Sen Monorom lies at an altitude of 800 meters which makes it a little bit cooler than Phnom Penh especially during the night.
The city is rapidly developing and so is the tourist industry. You will not find untouched or unspoiled nature or ethnic groups. But even though you might not be the first tourist to lay your eyes on Sen Monorom it is probably one of the least touristic areas in Cambodia and many of the ethic groups still lives pretty much like they always have, but this may soon end if the tourist industry keeps growing in the area.
It takes 7-8 hours from Phnom Penh but a new paved road is in the process of being built so the trip will probably be shorter when it is finished. It cost around 8-10 dollars from Phnom Penh
The easiest way to get around is on moto.
There is not much to see in the city. There is a small market next to the bus station.
You can join a tour to see the minorities (Phnongs) in the small surrounding villages including the regions many waterfalls. You can also go trekking in the surrounding forest; but sadly there is not much left. Do not expect to see any animals as poaching and logging is widespread. WWF has some project in the areas and they might pay of in the future so more animals will be sighted in the region. WWF are planning to open a project in Srepok River but for now there are not enough animals but maybe late in 2010 or 2011 they will open. You can spend a day at "the elephant valley project" watching sick elephants. You can not ride them and will basically just look at them a whole day while the mahouts will walk around with them. It cost 50 dollars and can be mediated by the old American man at "The Middle of Somewhere" next to the Greenhouse and not far from the round about. But you should maybe ask yourself if your 50 dollars could be spent in a better way. The project is a bit strange and it is not much different from watching the elephants in a zoo. Here you just have to do it a whole day! Many of the guesthouses also arrange elephant trekking and home stays at the minority groups. It is possible to rent mountain bikes, motos and dirt bikes in the city (ask at the Greenhouse). The guide attached to “The Middle of Somewhere”, an old Khmer rouge soldier will not bring women into the forest – so if you are female, do not waste your time - ask somewhere else.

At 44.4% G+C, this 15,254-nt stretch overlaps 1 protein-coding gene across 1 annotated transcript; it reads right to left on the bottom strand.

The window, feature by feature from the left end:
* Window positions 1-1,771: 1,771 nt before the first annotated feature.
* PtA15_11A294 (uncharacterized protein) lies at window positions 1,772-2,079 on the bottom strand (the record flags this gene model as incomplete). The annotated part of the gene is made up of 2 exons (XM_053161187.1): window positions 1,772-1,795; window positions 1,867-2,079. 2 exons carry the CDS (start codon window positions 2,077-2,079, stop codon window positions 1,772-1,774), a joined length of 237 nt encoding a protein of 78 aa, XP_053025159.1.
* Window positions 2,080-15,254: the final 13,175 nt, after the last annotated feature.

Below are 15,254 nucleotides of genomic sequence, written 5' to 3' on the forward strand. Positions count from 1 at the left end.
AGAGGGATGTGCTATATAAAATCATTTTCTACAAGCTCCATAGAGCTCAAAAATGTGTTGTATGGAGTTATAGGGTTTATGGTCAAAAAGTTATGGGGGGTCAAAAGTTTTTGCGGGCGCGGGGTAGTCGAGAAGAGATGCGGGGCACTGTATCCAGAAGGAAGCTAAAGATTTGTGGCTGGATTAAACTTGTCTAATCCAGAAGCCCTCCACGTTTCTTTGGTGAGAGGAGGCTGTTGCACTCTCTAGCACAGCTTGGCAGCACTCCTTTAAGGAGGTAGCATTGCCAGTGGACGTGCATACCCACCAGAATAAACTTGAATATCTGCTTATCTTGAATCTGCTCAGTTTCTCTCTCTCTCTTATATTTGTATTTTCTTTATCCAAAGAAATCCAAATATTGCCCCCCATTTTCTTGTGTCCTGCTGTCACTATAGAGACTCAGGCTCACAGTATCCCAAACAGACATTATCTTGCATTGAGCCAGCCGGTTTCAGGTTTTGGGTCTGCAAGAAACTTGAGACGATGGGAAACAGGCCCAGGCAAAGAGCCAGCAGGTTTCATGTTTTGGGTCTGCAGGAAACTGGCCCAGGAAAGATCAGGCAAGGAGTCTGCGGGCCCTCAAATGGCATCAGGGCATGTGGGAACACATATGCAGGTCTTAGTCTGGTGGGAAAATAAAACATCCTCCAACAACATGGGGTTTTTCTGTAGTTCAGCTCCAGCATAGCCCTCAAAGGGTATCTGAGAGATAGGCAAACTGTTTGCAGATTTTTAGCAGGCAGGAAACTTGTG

You can buy scarves and other handicrafts made by the minority people in the shops around the city as well as coffee and honey.
There is a good Khmer restaurant close to "The Middle of Somewhere" and by the river Bananas owned by a Dutch lady is also very good. The Greenhouse is a must for backpackers. It has a good vibe and a very friendly owner. He can arrange for tours and speaks good English. He is also employed by WWF and knows what goes on in the region.